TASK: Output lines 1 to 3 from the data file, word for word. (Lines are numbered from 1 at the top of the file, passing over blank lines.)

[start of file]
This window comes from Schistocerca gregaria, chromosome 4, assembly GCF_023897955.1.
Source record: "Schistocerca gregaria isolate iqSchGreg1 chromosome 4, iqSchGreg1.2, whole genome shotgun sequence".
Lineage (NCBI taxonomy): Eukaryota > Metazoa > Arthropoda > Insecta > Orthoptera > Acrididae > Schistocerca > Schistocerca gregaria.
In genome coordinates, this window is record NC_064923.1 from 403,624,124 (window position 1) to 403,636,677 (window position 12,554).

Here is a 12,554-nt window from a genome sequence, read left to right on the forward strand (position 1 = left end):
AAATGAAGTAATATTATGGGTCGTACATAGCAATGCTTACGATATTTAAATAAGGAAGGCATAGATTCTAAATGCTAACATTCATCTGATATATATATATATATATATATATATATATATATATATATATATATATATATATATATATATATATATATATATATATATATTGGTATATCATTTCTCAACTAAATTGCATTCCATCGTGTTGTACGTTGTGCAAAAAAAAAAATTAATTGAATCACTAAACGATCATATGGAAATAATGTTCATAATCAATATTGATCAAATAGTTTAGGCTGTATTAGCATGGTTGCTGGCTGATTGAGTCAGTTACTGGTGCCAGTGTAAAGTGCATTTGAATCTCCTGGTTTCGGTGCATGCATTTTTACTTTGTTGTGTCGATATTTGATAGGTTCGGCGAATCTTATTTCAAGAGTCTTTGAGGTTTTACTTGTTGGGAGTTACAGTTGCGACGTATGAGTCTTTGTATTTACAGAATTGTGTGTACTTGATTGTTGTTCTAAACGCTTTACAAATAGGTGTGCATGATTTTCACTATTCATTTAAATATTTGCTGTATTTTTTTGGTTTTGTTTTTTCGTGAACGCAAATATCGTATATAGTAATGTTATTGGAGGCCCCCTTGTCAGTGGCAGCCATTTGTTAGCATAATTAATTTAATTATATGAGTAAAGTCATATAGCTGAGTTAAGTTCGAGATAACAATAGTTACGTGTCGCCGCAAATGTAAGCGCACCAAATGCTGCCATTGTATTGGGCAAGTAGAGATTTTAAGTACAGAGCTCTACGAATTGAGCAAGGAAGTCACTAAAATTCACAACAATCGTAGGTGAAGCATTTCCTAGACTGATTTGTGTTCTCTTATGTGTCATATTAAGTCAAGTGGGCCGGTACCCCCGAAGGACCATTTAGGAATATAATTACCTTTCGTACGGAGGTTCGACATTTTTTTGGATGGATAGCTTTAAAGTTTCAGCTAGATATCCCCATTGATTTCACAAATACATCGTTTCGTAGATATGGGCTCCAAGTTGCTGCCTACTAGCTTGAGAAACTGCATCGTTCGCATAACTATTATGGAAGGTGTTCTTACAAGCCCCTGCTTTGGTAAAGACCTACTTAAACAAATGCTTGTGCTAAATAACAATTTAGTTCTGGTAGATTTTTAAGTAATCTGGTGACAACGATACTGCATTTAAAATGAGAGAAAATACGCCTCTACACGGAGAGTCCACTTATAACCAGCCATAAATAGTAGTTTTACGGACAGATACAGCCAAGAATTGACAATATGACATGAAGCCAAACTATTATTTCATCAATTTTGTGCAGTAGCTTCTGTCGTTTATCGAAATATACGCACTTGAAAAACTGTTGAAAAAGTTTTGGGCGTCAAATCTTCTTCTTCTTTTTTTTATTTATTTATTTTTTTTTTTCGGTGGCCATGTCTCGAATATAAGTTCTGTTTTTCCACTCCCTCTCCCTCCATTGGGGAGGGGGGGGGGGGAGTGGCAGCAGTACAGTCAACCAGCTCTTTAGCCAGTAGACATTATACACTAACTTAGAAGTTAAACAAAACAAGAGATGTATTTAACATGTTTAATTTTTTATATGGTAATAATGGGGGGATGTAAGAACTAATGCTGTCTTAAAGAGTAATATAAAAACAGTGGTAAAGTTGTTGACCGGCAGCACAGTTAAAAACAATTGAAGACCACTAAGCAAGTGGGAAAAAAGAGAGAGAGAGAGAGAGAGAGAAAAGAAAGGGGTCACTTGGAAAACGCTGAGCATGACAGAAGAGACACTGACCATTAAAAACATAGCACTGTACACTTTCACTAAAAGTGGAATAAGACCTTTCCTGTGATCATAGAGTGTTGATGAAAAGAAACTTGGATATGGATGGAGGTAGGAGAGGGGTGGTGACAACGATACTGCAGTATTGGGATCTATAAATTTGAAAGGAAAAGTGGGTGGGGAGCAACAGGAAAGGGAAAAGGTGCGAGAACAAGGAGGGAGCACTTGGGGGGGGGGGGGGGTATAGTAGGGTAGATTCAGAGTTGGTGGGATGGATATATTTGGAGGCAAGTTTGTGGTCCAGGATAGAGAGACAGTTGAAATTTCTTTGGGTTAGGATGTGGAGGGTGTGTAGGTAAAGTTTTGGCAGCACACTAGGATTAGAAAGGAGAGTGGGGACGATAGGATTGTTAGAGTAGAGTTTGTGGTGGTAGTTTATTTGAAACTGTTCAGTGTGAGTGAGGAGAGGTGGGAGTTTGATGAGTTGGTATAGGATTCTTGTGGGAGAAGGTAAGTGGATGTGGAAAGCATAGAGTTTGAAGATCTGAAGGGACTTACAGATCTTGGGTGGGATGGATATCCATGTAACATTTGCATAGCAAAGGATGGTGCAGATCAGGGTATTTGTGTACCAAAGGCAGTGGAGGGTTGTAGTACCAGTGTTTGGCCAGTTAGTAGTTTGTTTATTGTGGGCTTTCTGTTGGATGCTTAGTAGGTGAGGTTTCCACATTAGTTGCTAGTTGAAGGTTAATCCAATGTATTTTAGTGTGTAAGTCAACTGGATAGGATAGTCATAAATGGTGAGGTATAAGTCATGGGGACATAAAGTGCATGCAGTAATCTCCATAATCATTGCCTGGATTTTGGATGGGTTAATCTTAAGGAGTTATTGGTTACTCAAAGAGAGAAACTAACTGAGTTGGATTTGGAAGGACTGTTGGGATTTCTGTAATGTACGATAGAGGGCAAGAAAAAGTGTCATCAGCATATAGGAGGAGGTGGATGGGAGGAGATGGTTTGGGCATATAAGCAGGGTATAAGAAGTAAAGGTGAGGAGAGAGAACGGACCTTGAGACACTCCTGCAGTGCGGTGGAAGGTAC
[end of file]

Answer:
This window comes from Schistocerca gregaria, chromosome 4, assembly GCF_023897955.1.
Source record: "Schistocerca gregaria isolate iqSchGreg1 chromosome 4, iqSchGreg1.2, whole genome shotgun sequence".
Lineage (NCBI taxonomy): Eukaryota > Metazoa > Arthropoda > Insecta > Orthoptera > Acrididae > Schistocerca > Schistocerca gregaria.